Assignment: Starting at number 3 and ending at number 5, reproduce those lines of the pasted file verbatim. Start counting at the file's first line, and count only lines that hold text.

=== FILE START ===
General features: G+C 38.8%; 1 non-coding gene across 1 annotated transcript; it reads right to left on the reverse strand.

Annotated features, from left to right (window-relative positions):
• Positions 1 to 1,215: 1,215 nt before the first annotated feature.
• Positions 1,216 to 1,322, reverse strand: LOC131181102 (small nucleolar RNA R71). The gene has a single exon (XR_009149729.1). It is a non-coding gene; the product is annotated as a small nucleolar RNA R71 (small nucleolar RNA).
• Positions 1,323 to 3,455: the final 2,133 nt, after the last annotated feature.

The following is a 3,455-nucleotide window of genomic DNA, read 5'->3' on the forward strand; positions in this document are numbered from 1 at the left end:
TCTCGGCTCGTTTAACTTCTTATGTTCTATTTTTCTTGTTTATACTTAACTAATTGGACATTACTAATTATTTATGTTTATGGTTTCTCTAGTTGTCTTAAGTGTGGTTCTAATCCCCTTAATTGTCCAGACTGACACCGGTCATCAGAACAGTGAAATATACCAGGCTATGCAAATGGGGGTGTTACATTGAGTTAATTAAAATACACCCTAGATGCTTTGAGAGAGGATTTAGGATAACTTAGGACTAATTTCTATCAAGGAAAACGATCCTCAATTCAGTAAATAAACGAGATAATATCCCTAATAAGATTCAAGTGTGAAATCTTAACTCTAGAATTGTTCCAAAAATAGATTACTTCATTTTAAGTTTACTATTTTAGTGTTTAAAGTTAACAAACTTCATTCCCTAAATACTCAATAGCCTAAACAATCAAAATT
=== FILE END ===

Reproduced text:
• Positions 1 to 1,215: 1,215 nt before the first annotated feature.
• Positions 1,216 to 1,322, reverse strand: LOC131181102 (small nucleolar RNA R71). The gene has a single exon (XR_009149729.1). It is a non-coding gene; the product is annotated as a small nucleolar RNA R71 (small nucleolar RNA).
• Positions 1,323 to 3,455: the final 2,133 nt, after the last annotated feature.